How to Open Semicolon-Delimited TXT Files and Convert Them to XLS Files
I recently saw an EXCELLENTLY-described question about converting semicolon-delimited TXT files to XLS (i.e. Excel 2003 and previous) format files that was unfortunately posted to StackOverflow. (I have a love / hate relationship with StackOverflow.) The reaction was your typical passive aggressive down-voting and eventually the question was closed. Sigh.
Converting delimited text files into Excel files is something you’ll probably do 50 times this year alone — which means it’s ABSOLUTELY worth solving in a smooth, repeatable way.
Suppose you need to convert many semicolon-delimited text files into XLS files, just like my bruised and beaten friend over at StackOverflow. The files look like this:
Here’s a subroutine to convert those suckers that leverages one of my absolute favorite VBA Toolbelt functions, PromptUserToSelectFiles.
Before you get TOO lathered up about the length, know that lines 43 to 140 are already written for you in the Toolbelt, so we’re only going to focus on lines 1-41 (the ConvertSemicolonTextToXLS subroutine):
Here’s a link to the code above so you can review it side-by-side with the walk through below. Right-click, “Open in new window”.
Let’s examine ConvertSemicolonTextToXLS using the 4-Step VBA Process as our guide:
Step 1 – Setup
Step 2 – Exploration
Step 3 – Execution
Step 4 – Cleanup
The Step 1 – Setup phase is handled entirely by lines 13 through 17 — the awesome PromptUserToSelectFiles function from the VBA Toolbelt mentioned earlier in this tutorial. Essentially, you only need to pass it 3 things:
- AllowMultiples (Boolean): if you’d like the user to be able to select more than one file, set this to True — otherwise set it to False
- DisplayText (String): this is the message you’ll see on the Windows Explorer prompt — here we set it to strMessage, which was assigned to “Please select the target semicolon-delimited TXT files” on line 13 above
- TargetFileType (String): this allows you to limit the select-able file type to, say, just text — this function supports “XLSX”, “XLSB”, “XLSM”, “XLS”, “CSV”, “TXT”, and “ALL”
The PromptUserToSelectFiles function returns a FileDialog object, which we assign to variable fdoUserPicks on line 14. So much work accomplished in this little one-liner!
Finally, we’ll check fdoUserPicks to see if it is Nothing on line 17 — this is to catch a user clicking “Cancel” on the Windows Explorer window that was prompted on line 14… and with that, the Setup phase is done. Whaddupppppp!
Next up is Step 2 – Exploration, which is just line 20 in this case! Since there are (potentially) many filepaths in the fdoUserPicks object, we use a For…Next loop to cycle through them.
Step 3 – Execution takes place from lines 25 to 35. We start with the incredibly handy Workbooks.OpenText method, which handles parsing delimited files almost exactly like Range.TextToColumns. The Workbooks.OpenText method has lots of optional parameters, but in this case we really only need two things:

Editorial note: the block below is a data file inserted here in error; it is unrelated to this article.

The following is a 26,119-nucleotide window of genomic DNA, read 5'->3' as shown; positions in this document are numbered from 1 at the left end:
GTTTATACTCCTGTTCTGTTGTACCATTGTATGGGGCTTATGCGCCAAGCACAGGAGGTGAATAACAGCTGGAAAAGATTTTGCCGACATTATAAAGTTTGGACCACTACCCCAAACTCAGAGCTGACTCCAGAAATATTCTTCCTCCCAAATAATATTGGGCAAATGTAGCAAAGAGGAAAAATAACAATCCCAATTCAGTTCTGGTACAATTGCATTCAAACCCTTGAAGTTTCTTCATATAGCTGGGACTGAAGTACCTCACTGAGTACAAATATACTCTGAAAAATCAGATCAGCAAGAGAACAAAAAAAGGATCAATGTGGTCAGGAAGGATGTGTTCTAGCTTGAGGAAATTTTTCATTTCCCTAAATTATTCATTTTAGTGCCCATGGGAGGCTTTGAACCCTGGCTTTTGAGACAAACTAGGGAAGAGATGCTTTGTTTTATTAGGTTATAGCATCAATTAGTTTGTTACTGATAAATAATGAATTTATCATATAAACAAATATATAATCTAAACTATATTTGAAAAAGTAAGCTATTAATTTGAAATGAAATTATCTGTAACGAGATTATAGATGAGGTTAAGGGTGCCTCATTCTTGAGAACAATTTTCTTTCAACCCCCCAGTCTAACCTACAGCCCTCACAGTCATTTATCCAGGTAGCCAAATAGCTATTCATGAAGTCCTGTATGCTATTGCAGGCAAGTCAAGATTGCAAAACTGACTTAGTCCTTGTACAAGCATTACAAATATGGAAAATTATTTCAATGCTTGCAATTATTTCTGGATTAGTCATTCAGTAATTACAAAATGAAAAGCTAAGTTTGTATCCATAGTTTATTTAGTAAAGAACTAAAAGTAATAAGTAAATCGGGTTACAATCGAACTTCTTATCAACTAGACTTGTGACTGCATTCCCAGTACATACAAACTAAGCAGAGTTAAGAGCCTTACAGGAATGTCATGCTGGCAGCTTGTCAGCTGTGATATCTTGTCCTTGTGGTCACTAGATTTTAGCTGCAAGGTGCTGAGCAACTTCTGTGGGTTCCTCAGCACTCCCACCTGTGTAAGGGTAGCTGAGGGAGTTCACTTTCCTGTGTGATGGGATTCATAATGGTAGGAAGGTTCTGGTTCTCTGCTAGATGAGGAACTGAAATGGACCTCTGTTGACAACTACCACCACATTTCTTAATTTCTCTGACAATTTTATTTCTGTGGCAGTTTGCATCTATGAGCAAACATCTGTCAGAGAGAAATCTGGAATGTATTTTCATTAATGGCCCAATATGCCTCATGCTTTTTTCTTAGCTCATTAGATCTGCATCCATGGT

- The filepath: since fdoUserPicks.SelectedItems holds the filepaths as strings, we get at each individual filepath by writing fdoUserPicks.SelectedItems(lngIdx)
- Semicolon: just like Text to Columns inside Excel, semicolon is one of the named delimiters, so we simply need to set this parameter to True
If you’re dealing with a less common delimiter, like pipe “|” characters, fear not: you just need to set Other to True (Other:=True) and OtherChar to the character you need (OtherChar:=”|”).** I go more into detail on this in the video walkthrough below.
The Workbooks.OpenText method leaves the just-opened file as ActiveWorkbook, so on line 27 we set wbkData as such. Usually ActiveWhatever should be avoided, but because we KNOW Workbooks.OpenText works this way we’re in the clear.
Next up, a little file name prep on line 30. Whenver you need to remove X characters from the end of a string, this is the way:
Left(TheString, Len(TheString) – X)
Boom! We want to remove “.txt”, 4 characters, so our assignment looks like this:
strFilename = Left(wbkData.Name, Len(wbkData.Name) – 4)
Finally, on lines 34 and 35, we save the file in XLS format and close it. That wraps up the execution phase!
Our Step 4 – Cleanup is a breeze on line 39 — we simply let the user know that everything has been converted! And with that, the conversion is done.
More of a visual learner? Here’s an 8-minute rundown of the code, how it works, and how you can tweak it to handle less common delimiters (like the pipe “|” character):
Are you making short work of file conversion jobs? If not, let me know and I’ll help you get what you need! And if you’d like more step-by-step, no-bullshit VBA guides delivered direct to your inbox, join my email newsletter below.
P.S. the OP at StackOverflow figured out how to solve his problem and updated the question with “NEVER MIND – I FIGURED IT OUT” and a working solution! Maybe there is hope after all…
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